Joseph Pack/Mustang News

Even after moving offices about a month ago, architectural engineering professor Graham Archer’s desk is almost overflowing with paperwork. He had been too busy to get settled into the office. But it’s not just fresh midterms on the desk — there’s a pile for California Faculty Association (CFA) work that’s been growing since strike dates were set for mid-April.

If it goes through, students may have an unexpected break about a third of the way through spring quarter.

Faculty from all 23 California State Universities (CSU) recently agreed to strike from April 13-15 and April 18-19, if their demands are not met by that time. The dates will run through Cal Poly’s Open House, which is set for April 14-16.

The CFA is comprised of approximately 26,000 faculty members across the state, including lecturers, counselors, librarians and athletic coaches, according to CFA President Jennifer Eagan. They are asking for a 5 percent raise, which has been answered by a 2 percent counter-offer by CSU Chancellor Timothy White for the past two years.

Tensions between the faculty association and CSU management have been growing since 2008, when the recession struck the CSU system with approximately $580 million in budget cuts, according to a furlough agreement between the CSU and Cal Poly faculty.

Cal Poly faculty agreed, at the time, to take 18 furlough days through the 2009-10 school year. After that, they spent several years without receiving any pay raises.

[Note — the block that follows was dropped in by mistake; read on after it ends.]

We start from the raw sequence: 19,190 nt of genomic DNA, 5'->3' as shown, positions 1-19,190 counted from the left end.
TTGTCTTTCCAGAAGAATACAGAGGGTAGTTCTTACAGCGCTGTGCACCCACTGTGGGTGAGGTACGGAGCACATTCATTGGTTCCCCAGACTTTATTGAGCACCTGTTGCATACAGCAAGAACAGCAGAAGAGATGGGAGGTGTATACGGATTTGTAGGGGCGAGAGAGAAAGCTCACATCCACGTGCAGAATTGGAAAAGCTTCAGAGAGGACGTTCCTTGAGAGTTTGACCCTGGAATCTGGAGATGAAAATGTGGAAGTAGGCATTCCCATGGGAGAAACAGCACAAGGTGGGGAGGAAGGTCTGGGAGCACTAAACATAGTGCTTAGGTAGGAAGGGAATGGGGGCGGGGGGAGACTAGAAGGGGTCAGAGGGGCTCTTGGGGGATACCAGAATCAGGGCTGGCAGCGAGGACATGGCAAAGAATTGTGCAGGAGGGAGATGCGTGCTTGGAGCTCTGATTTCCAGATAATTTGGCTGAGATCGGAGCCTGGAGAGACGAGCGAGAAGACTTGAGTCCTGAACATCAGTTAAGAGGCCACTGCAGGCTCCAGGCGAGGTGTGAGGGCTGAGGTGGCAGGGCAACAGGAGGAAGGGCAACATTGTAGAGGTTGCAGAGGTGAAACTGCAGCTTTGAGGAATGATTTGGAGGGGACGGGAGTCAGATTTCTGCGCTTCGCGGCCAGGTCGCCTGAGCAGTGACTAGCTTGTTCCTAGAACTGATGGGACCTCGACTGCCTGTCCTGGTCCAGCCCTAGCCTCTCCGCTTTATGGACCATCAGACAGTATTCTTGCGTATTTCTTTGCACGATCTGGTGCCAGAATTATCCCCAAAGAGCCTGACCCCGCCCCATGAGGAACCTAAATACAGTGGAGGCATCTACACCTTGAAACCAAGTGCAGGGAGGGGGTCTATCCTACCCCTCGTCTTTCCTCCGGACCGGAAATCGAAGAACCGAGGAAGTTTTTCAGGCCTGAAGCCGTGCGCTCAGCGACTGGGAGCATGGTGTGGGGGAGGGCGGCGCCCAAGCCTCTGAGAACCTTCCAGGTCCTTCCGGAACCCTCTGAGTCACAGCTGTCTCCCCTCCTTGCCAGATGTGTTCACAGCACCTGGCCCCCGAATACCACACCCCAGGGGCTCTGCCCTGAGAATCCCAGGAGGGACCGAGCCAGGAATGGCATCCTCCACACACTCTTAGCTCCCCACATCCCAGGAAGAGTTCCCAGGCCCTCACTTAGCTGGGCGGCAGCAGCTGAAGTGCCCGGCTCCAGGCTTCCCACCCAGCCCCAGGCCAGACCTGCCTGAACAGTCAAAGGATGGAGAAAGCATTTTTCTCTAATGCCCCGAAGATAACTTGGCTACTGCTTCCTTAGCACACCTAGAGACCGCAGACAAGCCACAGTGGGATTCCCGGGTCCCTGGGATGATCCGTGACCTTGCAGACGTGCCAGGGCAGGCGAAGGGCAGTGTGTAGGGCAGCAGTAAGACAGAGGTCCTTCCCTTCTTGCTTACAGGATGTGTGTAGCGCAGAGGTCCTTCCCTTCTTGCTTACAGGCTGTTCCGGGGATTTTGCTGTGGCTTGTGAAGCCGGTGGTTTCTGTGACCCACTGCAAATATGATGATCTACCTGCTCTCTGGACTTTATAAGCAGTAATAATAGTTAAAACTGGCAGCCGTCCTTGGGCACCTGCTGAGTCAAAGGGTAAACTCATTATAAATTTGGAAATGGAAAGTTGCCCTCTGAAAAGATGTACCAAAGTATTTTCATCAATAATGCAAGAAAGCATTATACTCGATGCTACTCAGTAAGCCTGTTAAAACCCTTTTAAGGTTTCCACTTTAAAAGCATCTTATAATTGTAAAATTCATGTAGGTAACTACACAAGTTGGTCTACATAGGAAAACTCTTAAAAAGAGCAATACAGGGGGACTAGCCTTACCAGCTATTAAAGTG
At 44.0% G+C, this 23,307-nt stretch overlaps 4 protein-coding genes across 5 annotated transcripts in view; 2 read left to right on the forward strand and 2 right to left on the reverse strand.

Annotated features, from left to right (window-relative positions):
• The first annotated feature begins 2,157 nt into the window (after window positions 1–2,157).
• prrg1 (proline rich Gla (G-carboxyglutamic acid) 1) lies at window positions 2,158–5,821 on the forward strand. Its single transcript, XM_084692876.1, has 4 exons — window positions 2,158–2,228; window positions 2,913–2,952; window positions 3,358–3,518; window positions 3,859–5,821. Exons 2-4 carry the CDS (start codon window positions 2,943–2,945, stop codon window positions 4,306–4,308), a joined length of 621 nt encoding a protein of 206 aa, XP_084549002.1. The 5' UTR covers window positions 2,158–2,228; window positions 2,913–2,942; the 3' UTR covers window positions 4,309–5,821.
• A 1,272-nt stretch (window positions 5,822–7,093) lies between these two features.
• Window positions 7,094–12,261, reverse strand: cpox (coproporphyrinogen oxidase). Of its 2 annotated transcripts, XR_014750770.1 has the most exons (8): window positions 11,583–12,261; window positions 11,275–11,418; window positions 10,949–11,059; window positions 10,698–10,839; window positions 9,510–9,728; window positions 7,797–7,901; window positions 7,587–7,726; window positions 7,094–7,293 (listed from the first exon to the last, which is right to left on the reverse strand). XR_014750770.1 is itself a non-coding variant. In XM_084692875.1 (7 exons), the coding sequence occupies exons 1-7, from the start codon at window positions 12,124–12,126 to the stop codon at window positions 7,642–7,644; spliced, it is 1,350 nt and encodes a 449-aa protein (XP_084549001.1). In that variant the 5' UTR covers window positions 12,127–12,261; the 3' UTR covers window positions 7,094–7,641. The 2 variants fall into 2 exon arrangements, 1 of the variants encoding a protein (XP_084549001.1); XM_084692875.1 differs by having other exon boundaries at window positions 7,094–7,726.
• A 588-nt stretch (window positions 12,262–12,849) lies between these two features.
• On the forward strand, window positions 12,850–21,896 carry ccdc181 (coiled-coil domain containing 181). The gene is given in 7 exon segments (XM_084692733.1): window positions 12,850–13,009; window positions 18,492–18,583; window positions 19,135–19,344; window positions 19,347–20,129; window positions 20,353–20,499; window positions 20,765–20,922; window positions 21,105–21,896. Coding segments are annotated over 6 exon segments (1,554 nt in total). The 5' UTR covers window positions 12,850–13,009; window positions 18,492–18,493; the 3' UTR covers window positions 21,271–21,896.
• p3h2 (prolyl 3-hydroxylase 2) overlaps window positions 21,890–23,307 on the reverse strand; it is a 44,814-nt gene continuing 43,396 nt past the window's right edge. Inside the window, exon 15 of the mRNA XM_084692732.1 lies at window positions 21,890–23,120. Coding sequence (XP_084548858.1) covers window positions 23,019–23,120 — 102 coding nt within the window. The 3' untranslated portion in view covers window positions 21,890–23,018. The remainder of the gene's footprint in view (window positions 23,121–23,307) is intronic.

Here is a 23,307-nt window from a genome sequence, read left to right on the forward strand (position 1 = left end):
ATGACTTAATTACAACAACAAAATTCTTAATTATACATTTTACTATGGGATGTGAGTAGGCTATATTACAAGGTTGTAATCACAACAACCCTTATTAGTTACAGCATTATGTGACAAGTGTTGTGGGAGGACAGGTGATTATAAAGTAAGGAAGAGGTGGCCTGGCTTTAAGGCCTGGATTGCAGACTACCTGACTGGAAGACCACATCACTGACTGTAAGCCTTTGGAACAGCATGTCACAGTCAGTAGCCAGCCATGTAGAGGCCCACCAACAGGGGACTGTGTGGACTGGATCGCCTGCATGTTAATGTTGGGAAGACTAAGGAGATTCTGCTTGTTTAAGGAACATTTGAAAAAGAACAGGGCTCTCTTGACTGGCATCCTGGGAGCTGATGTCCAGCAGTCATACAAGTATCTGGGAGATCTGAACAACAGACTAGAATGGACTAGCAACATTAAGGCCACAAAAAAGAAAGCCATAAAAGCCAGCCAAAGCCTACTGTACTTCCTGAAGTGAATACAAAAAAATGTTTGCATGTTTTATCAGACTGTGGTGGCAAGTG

“That year was a complete nightmare,” Archer, president of the Cal Poly chapter of the CFA, said of the furlough year. “I mean, do you know what it’s like to live on our salary? To support a family and have 10 percent of your income taken away? That’s virtually all of your disposable income for the year … No one went out for dinner. No one bought a new car.”

CSU management eventually began to give faculty raises that Archer called “pitiful” — ranging from about 1.3 to 1.6 percent.

“(The raises) barely even impact your bank account over time, and at the same time, you know, my house payment didn’t go down,” he said.

The 2 percent being offered by CSU management would equal $33 million to be dispersed among the faculty, according to a CSU web page. That’s just shy of $1,270 per person, if the money were distributed equally across the 26,000 union members.

By contrast, the 5 percent increase in pay would cost about $102.3 million — approximately $3,930 per person, if distributed equally.